The government denies that such knowledge is an element of the distribution guideline; it points out that the guideline does not specify that the defendant have acted knowingly. But we agree with the Eighth Circuit's decision in United States v. Durham, 618 F.3d 921, 926-27 (8th Cir. 2010)--and thus disagree with the recent deci-sion by the Tenth Circuit in United States v. Ray, 704 F.3d 1307, 1311-12 (10th Cir. 2013), which, surprisingly, does not cite or mention Durham--that the sentencing judge must find that the defendant either knew, or was reckless in failing to discover, that the files he was downloading could be viewed online by other people. It's true that by making child pornography accessible by other persons, even if unknowingly, a defendant may (if other persons do in fact access his files of child pornog- raphy--we don't know whether anyone did in this case) magnify the harm. See United States v. Laraneta, 700 F.3d 983, 991-92 (7th Cir. 2012). But strict liability is disfavored in the criminal context.

We are dealing with a 61-year-old man in very poor health who will receive a stiff prison sentence even if we vacate the current one, and who on release will be at low risk of recidivating because of the restrictions on access to online material that the conditions of super- vised release (not challenged by him) impose. The judge told him at sentencing: "I don't think that you will ever do this again because you're not going to have the op- portunity to do it again. Even when you get out, you're going to be under supervised release for a considerable period of time in which you will be monitored"--in fact 10 years. And the Sex Offender Registration and Notification Act imposes additional post-release restric- tions. 42 U.S.C. §§ 16901 et seq. The Act requires each state to maintain a sex offender registry, § 16912, and sex offenders to register in the state in which they live. § 16913. Illinois classifies persons convicted of child- pornography offenses as sex offenders and thus requires them to register, 730 ILCS 150/2(B)(1); 720 ILCS 5/11-20.1(a)(2), and forbids them to live within 500 feet of a school, park, or playground, 730 ILCS 150/8(a);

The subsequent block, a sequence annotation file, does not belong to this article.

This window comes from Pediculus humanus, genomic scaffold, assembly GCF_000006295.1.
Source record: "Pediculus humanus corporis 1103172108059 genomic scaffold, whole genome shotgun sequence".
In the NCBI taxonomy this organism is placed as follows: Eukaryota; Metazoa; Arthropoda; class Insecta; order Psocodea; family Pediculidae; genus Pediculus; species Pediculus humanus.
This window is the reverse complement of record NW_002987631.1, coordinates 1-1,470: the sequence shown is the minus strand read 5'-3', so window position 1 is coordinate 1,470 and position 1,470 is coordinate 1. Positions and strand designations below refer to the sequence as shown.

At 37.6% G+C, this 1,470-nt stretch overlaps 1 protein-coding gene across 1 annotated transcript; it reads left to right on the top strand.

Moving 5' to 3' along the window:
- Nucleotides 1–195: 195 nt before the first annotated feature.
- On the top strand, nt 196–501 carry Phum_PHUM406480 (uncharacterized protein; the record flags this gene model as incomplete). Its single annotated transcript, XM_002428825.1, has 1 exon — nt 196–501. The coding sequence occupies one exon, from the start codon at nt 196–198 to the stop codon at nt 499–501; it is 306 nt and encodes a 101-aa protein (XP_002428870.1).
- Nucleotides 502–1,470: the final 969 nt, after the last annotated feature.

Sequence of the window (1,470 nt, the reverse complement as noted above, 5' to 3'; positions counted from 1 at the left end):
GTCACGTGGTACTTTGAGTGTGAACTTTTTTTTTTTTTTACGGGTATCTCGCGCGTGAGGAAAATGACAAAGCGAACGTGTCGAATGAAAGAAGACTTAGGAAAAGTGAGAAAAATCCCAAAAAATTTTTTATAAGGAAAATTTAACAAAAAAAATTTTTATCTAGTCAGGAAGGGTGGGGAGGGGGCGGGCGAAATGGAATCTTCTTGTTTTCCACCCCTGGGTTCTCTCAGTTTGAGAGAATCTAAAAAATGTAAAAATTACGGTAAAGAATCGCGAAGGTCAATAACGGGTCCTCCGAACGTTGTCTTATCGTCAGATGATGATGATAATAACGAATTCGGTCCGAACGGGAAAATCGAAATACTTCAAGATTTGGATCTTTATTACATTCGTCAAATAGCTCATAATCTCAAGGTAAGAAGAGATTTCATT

720 ILCS 5/11-9.3(d)(1)(i), (d)(2)(i), communicate with a minor other than the registrant's child or ward, 720 ILCS 5/11-9.3(b-20), or--of particular relevance to this case--have access to social networking websites while on supervised release. 730 ILCS 5/5-6-3.1(t).